The federal government’s second attempt at drafting religious freedom legislation has been criticised by LGBTQI+ advocates.
LGBTQI+ rights advocates have warned the federal government’s redrawn religious freedom bill could “immunise bigotry”.
Prime Minister Scott Morrison and Attorney-General Christian Porter announced the new draft laws on Tuesday after the government’s initial proposal was roundly condemned by religious, business and community groups.
"This is a bill for all Australians," Mr Morrison said.
Mr Porter said the revisions were part of “a truly balanced and iterative process”.
But Equality Australia CEO Anna Brown said the new bill would entrench double standards.
“I’m extremely concerned these changes make negative aspects of the first bill even worse,” she said.
“We can see a double standard being entrenched, in the sense that harmful religious views will have even more licence to intimidate people and will immunise bigotry.”
Ms Brown said while there has been “some improvement” in the area of health care, she worried the revised legislation “privileges religious institutions over every day Australians”.
“This is a bill that will divide Australians, rather than united us over the values of quality and fairness,” she said.
Public Interest Advocacy Centre CEO Jonathon Hunyor said the bill could threaten people’s human rights.
“The latest bill does not address the serious concerns of groups across the community who stand to have their rights eroded,” he said.
“This bill will not help build a more inclusive and tolerant Australia.”
Greens LGBTIQ+ spokesperson Janet Rice said the new draft represented “a Trojan horse for hate”.
What changes have been made?
Mr Porter said there were 11 major changes in the bill’s second draft, which came after submissions from “all sides” of the debate.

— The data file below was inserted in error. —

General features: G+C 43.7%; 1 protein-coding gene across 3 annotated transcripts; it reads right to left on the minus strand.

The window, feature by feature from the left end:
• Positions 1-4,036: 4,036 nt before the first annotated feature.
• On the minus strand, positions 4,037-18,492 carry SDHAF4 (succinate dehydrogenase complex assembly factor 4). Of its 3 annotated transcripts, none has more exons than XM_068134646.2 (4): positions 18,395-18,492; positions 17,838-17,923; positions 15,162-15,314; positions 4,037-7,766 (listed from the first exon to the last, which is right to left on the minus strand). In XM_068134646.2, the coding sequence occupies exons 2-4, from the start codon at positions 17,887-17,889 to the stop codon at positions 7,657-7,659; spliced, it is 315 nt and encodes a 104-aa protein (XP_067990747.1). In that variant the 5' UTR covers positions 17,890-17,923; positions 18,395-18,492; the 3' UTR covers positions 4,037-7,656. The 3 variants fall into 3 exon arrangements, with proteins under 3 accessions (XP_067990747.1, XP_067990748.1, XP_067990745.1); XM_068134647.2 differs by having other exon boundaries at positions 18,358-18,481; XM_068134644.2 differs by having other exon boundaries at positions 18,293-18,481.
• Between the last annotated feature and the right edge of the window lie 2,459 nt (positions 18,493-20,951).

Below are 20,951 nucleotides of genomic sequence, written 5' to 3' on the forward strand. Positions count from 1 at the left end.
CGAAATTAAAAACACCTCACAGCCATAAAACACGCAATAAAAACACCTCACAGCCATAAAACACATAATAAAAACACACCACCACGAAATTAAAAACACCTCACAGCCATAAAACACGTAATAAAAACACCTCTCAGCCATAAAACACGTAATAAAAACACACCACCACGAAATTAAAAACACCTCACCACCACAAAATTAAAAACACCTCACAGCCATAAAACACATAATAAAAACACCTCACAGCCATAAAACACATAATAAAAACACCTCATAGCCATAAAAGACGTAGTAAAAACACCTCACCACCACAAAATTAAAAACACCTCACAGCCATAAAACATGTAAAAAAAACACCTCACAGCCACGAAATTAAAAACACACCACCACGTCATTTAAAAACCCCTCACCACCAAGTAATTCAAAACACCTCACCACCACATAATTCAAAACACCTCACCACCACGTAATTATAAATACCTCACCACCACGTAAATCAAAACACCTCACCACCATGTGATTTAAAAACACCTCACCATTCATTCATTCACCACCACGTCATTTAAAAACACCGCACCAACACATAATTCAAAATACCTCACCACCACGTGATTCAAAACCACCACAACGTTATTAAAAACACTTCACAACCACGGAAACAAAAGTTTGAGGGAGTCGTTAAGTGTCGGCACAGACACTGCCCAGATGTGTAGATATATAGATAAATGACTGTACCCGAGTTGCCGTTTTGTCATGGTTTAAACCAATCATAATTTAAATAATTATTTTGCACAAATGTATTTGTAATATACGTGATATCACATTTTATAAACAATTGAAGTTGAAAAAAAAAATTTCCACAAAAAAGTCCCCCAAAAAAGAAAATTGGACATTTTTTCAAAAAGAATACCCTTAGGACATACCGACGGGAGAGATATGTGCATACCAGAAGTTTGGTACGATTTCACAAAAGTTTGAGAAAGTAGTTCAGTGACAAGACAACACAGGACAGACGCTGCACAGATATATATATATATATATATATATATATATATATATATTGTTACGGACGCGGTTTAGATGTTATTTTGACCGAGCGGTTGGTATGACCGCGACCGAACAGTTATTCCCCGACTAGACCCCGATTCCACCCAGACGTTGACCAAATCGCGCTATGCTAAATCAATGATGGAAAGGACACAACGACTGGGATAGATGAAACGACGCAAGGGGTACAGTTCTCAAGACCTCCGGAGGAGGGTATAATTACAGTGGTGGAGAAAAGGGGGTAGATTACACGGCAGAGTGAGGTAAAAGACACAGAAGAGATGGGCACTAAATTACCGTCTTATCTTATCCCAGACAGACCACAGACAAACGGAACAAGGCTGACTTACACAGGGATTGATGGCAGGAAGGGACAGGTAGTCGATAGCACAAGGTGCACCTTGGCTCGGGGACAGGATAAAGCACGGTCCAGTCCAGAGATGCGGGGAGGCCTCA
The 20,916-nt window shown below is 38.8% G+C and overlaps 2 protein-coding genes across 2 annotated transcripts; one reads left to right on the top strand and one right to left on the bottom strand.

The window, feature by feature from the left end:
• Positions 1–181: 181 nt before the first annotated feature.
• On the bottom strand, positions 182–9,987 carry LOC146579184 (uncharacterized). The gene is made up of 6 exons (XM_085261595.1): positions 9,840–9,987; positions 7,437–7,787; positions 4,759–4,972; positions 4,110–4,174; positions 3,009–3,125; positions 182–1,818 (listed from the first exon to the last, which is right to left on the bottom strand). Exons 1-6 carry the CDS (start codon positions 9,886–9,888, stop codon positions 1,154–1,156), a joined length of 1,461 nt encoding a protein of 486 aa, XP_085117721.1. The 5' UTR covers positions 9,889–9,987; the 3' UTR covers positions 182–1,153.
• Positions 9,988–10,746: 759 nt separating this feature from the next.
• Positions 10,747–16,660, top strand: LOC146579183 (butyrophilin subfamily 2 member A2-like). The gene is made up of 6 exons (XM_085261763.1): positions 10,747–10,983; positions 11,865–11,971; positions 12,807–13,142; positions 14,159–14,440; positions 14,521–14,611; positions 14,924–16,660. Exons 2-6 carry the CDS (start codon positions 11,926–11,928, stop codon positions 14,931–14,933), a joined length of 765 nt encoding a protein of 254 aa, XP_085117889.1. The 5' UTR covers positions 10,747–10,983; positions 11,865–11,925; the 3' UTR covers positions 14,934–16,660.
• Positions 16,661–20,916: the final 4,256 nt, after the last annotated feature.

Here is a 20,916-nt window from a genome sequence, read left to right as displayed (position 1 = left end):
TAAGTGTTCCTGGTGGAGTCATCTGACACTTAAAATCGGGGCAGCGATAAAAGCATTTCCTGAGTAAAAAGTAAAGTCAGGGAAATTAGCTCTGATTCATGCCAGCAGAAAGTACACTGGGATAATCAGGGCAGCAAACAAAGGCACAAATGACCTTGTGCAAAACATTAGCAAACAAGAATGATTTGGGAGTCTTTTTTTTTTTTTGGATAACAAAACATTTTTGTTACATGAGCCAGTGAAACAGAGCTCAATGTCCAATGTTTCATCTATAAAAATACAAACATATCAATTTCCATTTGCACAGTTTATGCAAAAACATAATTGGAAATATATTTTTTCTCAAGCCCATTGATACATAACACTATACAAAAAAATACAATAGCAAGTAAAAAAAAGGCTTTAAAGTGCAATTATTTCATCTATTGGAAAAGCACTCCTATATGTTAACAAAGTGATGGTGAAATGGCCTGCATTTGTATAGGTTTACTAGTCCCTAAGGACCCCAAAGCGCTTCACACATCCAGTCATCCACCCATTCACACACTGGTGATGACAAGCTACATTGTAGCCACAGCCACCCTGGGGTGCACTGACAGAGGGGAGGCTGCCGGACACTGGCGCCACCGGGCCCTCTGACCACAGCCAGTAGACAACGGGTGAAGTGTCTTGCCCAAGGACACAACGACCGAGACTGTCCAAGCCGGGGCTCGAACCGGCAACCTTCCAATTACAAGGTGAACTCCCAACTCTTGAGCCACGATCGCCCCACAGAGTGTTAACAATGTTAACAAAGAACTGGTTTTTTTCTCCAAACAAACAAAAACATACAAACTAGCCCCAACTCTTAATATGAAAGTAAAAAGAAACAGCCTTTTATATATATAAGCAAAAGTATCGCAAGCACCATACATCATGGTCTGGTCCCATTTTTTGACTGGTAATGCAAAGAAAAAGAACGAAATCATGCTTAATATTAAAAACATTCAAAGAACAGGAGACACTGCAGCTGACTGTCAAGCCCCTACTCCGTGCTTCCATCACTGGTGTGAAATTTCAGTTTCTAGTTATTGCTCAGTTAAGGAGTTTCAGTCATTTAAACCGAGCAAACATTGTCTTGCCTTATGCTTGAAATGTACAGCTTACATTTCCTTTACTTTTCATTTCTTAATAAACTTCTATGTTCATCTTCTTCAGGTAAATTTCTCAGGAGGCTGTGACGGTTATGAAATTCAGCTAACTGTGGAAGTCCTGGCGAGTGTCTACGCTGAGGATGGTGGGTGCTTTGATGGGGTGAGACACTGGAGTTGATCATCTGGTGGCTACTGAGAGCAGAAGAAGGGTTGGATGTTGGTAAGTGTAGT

Most notably, the new bill narrows provisions for conscientious objection - the refusal to perform a legal role or responsibility because of personal beliefs - for health practitioners.
Conscientious objection will only apply to nurses, midwives, doctors, psychologists and pharmacists, where previously it applied to a much broader group of medical professionals.
It would not give health workers or aged care homes the right to discriminate against patients or residents based on gender or any other characteristic.
Any objection must be to a procedure, not a person, according to government notes.
The new draft also aims to ensure charities such as the St Vincent de Paul Society, as well as religious hospitals and nursing homes, can hire staff based on their faith.
The so-called "Folau clause" remains, but has been narrowed.
The clause stops companies with revenue above $50 million from limiting an employee's ability to express their religious views outside work, such as on social media.
Additionally, religious camps and conference centres will be able to take faith into account when they provide accommodation to people.
The term “vilify”, which had no definition in the government’s first draft, has been defined as the “incitement of hatred or violence”.
Public submissions are open until 31 January 2020, with the government expected to introduce the draft legislation to parliament early next year.
Additional reporting by AAP